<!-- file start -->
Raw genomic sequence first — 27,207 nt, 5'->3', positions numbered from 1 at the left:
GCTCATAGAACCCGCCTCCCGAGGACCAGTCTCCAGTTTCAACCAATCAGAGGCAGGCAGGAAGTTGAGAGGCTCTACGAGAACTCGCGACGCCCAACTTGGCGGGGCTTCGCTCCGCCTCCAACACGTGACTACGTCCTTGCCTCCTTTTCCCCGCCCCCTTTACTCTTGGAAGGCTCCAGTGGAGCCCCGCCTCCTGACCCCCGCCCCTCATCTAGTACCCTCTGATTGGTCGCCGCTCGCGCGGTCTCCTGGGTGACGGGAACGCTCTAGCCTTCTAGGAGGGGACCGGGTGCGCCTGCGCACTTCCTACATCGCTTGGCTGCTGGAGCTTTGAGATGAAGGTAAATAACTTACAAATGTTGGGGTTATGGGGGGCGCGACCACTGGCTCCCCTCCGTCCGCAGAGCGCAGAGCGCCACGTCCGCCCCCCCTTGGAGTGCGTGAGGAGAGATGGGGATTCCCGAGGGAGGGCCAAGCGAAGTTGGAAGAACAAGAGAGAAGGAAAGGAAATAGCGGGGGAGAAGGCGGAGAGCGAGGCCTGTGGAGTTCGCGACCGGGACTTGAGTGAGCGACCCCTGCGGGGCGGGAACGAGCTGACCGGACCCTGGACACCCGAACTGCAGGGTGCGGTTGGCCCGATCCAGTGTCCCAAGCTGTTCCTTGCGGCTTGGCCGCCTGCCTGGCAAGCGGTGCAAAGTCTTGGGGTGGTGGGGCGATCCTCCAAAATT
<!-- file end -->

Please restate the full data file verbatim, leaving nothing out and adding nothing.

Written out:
Raw genomic sequence first — 27,207 nt, 5'->3', positions numbered from 1 at the left:
GCTCATAGAACCCGCCTCCCGAGGACCAGTCTCCAGTTTCAACCAATCAGAGGCAGGCAGGAAGTTGAGAGGCTCTACGAGAACTCGCGACGCCCAACTTGGCGGGGCTTCGCTCCGCCTCCAACACGTGACTACGTCCTTGCCTCCTTTTCCCCGCCCCCTTTACTCTTGGAAGGCTCCAGTGGAGCCCCGCCTCCTGACCCCCGCCCCTCATCTAGTACCCTCTGATTGGTCGCCGCTCGCGCGGTCTCCTGGGTGACGGGAACGCTCTAGCCTTCTAGGAGGGGACCGGGTGCGCCTGCGCACTTCCTACATCGCTTGGCTGCTGGAGCTTTGAGATGAAGGTAAATAACTTACAAATGTTGGGGTTATGGGGGGCGCGACCACTGGCTCCCCTCCGTCCGCAGAGCGCAGAGCGCCACGTCCGCCCCCCCTTGGAGTGCGTGAGGAGAGATGGGGATTCCCGAGGGAGGGCCAAGCGAAGTTGGAAGAACAAGAGAGAAGGAAAGGAAATAGCGGGGGAGAAGGCGGAGAGCGAGGCCTGTGGAGTTCGCGACCGGGACTTGAGTGAGCGACCCCTGCGGGGCGGGAACGAGCTGACCGGACCCTGGACACCCGAACTGCAGGGTGCGGTTGGCCCGATCCAGTGTCCCAAGCTGTTCCTTGCGGCTTGGCCGCCTGCCTGGCAAGCGGTGCAAAGTCTTGGGGTGGTGGGGCGATCCTCCAAAATT